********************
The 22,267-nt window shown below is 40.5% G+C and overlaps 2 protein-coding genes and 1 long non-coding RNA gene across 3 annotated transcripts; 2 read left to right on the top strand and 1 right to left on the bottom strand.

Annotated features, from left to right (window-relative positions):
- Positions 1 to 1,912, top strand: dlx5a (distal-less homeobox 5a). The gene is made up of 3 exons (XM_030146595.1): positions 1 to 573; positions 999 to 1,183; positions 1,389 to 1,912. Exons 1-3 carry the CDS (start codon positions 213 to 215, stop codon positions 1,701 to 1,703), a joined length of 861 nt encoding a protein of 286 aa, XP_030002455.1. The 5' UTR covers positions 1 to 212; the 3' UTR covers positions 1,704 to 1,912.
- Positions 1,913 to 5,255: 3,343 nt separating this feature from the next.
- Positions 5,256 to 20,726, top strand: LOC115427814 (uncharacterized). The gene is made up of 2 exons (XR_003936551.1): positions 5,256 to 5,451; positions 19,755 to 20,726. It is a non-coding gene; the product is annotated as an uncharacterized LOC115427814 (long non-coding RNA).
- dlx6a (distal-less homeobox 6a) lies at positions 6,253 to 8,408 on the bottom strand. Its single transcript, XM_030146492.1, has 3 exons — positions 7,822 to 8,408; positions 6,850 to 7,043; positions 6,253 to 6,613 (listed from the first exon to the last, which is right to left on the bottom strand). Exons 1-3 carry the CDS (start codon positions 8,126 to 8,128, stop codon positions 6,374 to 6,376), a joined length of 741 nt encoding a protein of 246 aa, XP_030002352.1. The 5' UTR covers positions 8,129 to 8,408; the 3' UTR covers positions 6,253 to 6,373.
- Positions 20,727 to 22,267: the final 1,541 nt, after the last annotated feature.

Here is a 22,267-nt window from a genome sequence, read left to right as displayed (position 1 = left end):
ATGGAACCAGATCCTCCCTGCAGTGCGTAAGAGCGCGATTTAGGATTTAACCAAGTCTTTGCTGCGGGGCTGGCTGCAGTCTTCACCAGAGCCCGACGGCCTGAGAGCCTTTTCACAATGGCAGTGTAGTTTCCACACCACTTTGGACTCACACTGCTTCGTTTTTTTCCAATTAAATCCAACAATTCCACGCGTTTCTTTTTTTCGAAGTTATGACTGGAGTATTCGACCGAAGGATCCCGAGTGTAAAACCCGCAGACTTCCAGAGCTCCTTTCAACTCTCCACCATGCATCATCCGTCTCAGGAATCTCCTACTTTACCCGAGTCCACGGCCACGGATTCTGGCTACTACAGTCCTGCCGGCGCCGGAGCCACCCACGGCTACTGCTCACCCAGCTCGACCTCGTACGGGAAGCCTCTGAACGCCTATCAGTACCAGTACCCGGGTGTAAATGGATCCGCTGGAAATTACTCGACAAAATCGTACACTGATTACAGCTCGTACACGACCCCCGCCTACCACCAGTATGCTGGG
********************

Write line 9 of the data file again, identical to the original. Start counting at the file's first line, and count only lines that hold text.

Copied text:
ATGGAACCAGATCCTCCCTGCAGTGCGTAAGAGCGCGATTTAGGATTTAACCAAGTCTTTGCTGCGGGGCTGGCTGCAGTCTTCACCAGAGCCCGACGGCCTGAGAGCCTTTTCACAATGGCAGTGTAGTTTCCACACCACTTTGGACTCACACTGCTTCGTTTTTTTCCAATTAAATCCAACAATTCCACGCGTTTCTTTTTTTCGAAGTTATGACTGGAGTATTCGACCGAAGGATCCCGAGTGTAAAACCCGCAGACTTCCAGAGCTCCTTTCAACTCTCCACCATGCATCATCCGTCTCAGGAATCTCCTACTTTACCCGAGTCCACGGCCACGGATTCTGGCTACTACAGTCCTGCCGGCGCCGGAGCCACCCACGGCTACTGCTCACCCAGCTCGACCTCGTACGGGAAGCCTCTGAACGCCTATCAGTACCAGTACCCGGGTGTAAATGGATCCGCTGGAAATTACTCGACAAAATCGTACACTGATTACAGCTCGTACACGACCCCCGCCTACCACCAGTATGCTGGG